Over the course of the last few weeks interest in the Syrian refugee crisis moved from the edge of the radar screen to dead center. The periodic “blip” growing to a firehouse alarm.
Most Americans seemed oblivious to the years long crisis until a Syrian toddler washed up on a Turkish shoreline in October. American focus was then Europe until President Obama announced the United States would take as many as 10,000 Syrian refugees in 2016, and perhaps more later. Suddenly, folks who hadn’t typed the word “refugee” in their lifetimes were experts on why bringing war-torn Syrians to America was a very bad, horrible, terrible idea.
Enter Breitbart and Drudge Report.
In the course of hours these major media outlets produced and promoted a story so slanted readers were led unflaggingly to the wrong conclusion: eight Syrians were caught and detained trying to enter the country illegally from Mexico.
Two federal agents operating under the umbrella of U.S. Customs and Border Protection (CBP) are claiming that eight Syrian illegal aliens attempted to enter Texas from Mexico in the Laredo Sector. The federal agents spoke with Breitbart Texas on the condition of anonymity, however, a local president of the National Border Patrol Council (NBPC) confirmed that Laredo Border Patrol agents have been officially contacting the organization with concerns over reports from other federal agents about Syrians illegally entering the country in the Laredo Sector.
The writers did allow the eight people were comprised of two Syrian “family units,” but neglected to define the composition:
According to the sources, the Syrians were in two separate “family units” and were apprehended at the Juarez Lincoln Bridge in Laredo, Texas, also known officially as Port of Entry 1.
Illegal aliens. Caught. Attempted to enter Texas. Apprehended. Concerns. Syrians illegally entering the country.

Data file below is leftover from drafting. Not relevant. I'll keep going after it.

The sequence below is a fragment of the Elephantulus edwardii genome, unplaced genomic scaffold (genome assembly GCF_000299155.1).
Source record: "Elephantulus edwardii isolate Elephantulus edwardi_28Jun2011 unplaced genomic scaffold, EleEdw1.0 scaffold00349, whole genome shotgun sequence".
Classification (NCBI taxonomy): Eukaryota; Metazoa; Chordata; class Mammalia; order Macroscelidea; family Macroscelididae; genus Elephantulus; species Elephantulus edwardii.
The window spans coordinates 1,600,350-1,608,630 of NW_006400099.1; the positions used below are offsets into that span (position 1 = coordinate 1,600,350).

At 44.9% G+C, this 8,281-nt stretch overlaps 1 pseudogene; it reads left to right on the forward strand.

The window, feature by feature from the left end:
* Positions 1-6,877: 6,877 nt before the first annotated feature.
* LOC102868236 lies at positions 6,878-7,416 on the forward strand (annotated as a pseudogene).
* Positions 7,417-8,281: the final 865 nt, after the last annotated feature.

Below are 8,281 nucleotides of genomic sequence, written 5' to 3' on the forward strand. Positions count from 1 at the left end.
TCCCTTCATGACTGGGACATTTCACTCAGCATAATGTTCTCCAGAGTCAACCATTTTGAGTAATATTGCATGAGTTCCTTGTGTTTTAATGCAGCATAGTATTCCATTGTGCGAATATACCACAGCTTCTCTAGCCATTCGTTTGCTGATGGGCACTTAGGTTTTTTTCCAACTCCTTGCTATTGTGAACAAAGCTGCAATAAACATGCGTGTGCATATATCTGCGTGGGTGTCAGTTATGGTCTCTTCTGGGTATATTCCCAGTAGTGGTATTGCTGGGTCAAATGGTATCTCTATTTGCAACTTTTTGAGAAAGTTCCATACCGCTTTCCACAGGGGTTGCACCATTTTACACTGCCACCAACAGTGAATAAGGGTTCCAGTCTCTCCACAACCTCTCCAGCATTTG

Governor Greg Abbott, whose paranoia is as wide as the Texas flatlands, shared the biased story. One presidential candidate speculated it could be ISIS.
As it turns out none of it, outside the existence of the eight Syrians, was precisely true, and was biased in the extreme.
Eight Syrian refugees turned themselves in to immigration authorities along the Texas-Mexico border this week, officials said Thursday. Their arrival and uncertainty about their future in the United States comes at a time of political upheaval over Syrian refugees following the deadly Paris attacks.
Two families — two men, two women and four children — presented themselves Tuesday at the port of entry of the South Texas city of Laredo, the Department of Homeland Security said in a release. The men were taken to a U.S. Immigration and Customs Enforcement detention center in Pearsall, and the women and children to one in Dilley.
Syrian refugees. Turned themselves in to immigration authorities. Two men, two women, four children. Presented themselves at a port of entry. Taken to a detention center.
Words color perception.
These were not people swimming the Rio Grande under the cover of night, or trying to drift along with the tumbling tumbleweeds into some rambling cow town hoping no one would take notice. Two families, husbands, wives, children, surrendered themselves as refugees at an official place of entry to the United States. Big differences. Important differences.
And what of the ISIS possibility? “Maybe ISIS?” Maybe not. Rumor, myth, and lies.
As it turns out, both families are Christian.
The group of Syrians whose detention at the Texas-Mexico border last month raised fears of a Muslim terrorist invasion were neither Muslims nor terrorists, their lawyer said Monday.
The eight people who turned themselves in at the border — two men, their wives and their four kids — were all Christians fleeing persecution in the war-torn country, said Jonathan Ryan of the nonprofit Refugee and Immigrant Center for Education and Legal Services.
Unless things have changed in the last few days, the families remain divided with the men in one detention center, the women and children in another. They hope to be reunited before Christmas.